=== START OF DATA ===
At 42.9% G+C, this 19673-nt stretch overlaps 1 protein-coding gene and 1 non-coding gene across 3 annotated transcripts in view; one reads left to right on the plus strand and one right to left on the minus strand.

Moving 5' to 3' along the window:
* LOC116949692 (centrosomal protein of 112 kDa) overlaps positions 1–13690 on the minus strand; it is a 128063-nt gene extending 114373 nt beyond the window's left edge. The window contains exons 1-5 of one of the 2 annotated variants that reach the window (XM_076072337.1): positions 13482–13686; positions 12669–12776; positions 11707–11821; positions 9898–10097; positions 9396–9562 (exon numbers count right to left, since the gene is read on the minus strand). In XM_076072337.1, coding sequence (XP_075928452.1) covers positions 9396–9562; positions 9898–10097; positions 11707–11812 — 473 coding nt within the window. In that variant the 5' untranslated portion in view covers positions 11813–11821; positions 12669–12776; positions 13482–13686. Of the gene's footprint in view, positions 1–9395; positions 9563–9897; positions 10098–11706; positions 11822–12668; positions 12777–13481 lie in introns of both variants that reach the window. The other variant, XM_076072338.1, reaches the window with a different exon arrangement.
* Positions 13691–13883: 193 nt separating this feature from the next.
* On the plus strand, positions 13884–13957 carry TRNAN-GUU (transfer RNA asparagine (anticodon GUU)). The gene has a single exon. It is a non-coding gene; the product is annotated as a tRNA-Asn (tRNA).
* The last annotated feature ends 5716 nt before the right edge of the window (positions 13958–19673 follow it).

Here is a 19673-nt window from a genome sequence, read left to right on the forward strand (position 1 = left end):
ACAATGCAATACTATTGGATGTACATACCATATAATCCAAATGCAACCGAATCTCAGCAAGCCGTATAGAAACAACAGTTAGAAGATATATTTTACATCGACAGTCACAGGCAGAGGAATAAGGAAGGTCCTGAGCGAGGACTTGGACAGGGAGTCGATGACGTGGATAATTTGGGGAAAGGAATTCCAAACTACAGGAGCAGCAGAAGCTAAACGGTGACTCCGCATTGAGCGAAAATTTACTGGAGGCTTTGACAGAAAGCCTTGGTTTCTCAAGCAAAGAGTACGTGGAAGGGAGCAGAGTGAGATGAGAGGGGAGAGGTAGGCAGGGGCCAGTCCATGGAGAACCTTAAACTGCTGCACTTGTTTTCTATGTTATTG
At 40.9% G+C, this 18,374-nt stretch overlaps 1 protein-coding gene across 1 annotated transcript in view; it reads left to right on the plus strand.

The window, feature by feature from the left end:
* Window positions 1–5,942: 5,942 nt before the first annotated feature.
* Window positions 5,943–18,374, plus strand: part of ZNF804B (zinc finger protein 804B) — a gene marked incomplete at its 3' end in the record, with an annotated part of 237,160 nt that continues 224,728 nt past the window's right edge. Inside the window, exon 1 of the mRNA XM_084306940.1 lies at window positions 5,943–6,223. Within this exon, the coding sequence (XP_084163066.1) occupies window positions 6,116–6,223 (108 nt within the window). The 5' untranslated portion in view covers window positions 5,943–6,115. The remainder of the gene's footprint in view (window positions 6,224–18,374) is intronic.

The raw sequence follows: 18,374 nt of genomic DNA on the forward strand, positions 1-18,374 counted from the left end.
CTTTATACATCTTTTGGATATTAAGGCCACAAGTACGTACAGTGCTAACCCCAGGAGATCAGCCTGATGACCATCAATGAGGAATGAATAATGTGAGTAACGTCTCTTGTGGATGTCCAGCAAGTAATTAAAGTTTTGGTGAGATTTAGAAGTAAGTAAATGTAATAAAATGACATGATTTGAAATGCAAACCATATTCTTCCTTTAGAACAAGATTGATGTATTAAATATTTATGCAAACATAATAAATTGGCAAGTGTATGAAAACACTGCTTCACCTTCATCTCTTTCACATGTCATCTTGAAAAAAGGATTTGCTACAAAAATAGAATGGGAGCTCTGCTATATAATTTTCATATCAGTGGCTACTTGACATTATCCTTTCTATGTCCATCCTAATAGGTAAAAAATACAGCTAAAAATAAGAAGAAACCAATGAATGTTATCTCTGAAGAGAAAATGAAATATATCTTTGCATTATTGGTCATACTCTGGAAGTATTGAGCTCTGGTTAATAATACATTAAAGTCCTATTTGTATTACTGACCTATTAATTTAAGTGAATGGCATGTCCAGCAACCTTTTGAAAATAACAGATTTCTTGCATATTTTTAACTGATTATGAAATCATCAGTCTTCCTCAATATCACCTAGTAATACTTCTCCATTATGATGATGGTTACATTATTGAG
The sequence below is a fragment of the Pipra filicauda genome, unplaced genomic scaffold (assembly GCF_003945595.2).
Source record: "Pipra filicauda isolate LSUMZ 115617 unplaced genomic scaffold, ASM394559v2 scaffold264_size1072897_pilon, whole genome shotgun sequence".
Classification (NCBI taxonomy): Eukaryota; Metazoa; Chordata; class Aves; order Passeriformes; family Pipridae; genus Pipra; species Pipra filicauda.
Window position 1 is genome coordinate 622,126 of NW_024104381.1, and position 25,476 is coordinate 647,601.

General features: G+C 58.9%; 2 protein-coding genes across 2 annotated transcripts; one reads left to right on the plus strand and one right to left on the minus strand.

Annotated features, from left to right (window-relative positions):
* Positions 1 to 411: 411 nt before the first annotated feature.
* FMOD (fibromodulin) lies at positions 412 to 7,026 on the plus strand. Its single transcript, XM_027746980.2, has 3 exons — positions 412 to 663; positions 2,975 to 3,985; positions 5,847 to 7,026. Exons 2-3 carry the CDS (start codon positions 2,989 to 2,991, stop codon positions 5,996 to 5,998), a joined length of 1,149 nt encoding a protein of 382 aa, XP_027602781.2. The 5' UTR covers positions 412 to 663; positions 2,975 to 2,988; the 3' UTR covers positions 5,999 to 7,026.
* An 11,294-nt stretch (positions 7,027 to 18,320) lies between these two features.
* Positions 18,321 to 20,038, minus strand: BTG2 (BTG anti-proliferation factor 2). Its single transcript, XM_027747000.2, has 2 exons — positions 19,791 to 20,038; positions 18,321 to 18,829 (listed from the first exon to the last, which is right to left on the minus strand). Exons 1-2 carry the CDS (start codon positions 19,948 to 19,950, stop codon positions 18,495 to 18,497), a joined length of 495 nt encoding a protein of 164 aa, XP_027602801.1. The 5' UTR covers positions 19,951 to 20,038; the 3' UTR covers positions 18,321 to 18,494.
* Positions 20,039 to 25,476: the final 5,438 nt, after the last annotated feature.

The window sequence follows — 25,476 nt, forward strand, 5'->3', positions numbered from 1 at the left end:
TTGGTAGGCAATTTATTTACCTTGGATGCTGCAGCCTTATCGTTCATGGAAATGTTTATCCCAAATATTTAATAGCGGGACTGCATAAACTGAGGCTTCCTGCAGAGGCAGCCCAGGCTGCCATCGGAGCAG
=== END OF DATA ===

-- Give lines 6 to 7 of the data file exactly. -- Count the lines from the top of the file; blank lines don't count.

* The last annotated feature ends 5716 nt before the right edge of the window (positions 13958–19673 follow it).

Here is a 19673-nt window from a genome sequence, read left to right on the forward strand (position 1 = left end):